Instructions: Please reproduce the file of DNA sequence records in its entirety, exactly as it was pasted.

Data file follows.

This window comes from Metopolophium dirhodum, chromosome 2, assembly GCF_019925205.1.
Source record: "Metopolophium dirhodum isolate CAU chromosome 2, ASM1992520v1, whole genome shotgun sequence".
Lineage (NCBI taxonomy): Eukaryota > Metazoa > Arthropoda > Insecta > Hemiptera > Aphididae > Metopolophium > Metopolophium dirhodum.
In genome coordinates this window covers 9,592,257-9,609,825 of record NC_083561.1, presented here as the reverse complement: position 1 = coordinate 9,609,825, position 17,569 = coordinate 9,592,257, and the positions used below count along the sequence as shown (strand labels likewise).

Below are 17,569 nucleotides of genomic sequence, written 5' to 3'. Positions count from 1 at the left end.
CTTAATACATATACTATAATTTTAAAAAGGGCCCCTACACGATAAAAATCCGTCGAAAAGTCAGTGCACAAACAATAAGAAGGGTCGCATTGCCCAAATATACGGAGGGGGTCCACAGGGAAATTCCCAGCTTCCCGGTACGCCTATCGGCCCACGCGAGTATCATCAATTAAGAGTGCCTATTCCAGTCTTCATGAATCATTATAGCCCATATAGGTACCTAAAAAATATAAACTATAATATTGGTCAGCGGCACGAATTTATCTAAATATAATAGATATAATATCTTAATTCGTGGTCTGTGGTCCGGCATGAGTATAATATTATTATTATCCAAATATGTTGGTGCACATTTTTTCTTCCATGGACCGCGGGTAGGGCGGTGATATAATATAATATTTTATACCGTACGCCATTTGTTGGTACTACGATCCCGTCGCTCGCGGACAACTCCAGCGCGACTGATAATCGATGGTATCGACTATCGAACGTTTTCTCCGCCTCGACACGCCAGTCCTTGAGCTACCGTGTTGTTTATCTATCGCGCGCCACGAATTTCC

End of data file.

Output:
This window comes from Metopolophium dirhodum, chromosome 2, assembly GCF_019925205.1.
Source record: "Metopolophium dirhodum isolate CAU chromosome 2, ASM1992520v1, whole genome shotgun sequence".
Lineage (NCBI taxonomy): Eukaryota > Metazoa > Arthropoda > Insecta > Hemiptera > Aphididae > Metopolophium > Metopolophium dirhodum.
In genome coordinates this window covers 9,592,257-9,609,825 of record NC_083561.1, presented here as the reverse complement: position 1 = coordinate 9,609,825, position 17,569 = coordinate 9,592,257, and the positions used below count along the sequence as shown (strand labels likewise).

Below are 17,569 nucleotides of genomic sequence, written 5' to 3'. Positions count from 1 at the left end.
CTTAATACATATACTATAATTTTAAAAAGGGCCCCTACACGATAAAAATCCGTCGAAAAGTCAGTGCACAAACAATAAGAAGGGTCGCATTGCCCAAATATACGGAGGGGGTCCACAGGGAAATTCCCAGCTTCCCGGTACGCCTATCGGCCCACGCGAGTATCATCAATTAAGAGTGCCTATTCCAGTCTTCATGAATCATTATAGCCCATATAGGTACCTAAAAAATATAAACTATAATATTGGTCAGCGGCACGAATTTATCTAAATATAATAGATATAATATCTTAATTCGTGGTCTGTGGTCCGGCATGAGTATAATATTATTATTATCCAAATATGTTGGTGCACATTTTTTCTTCCATGGACCGCGGGTAGGGCGGTGATATAATATAATATTTTATACCGTACGCCATTTGTTGGTACTACGATCCCGTCGCTCGCGGACAACTCCAGCGCGACTGATAATCGATGGTATCGACTATCGAACGTTTTCTCCGCCTCGACACGCCAGTCCTTGAGCTACCGTGTTGTTTATCTATCGCGCGCCACGAATTTCC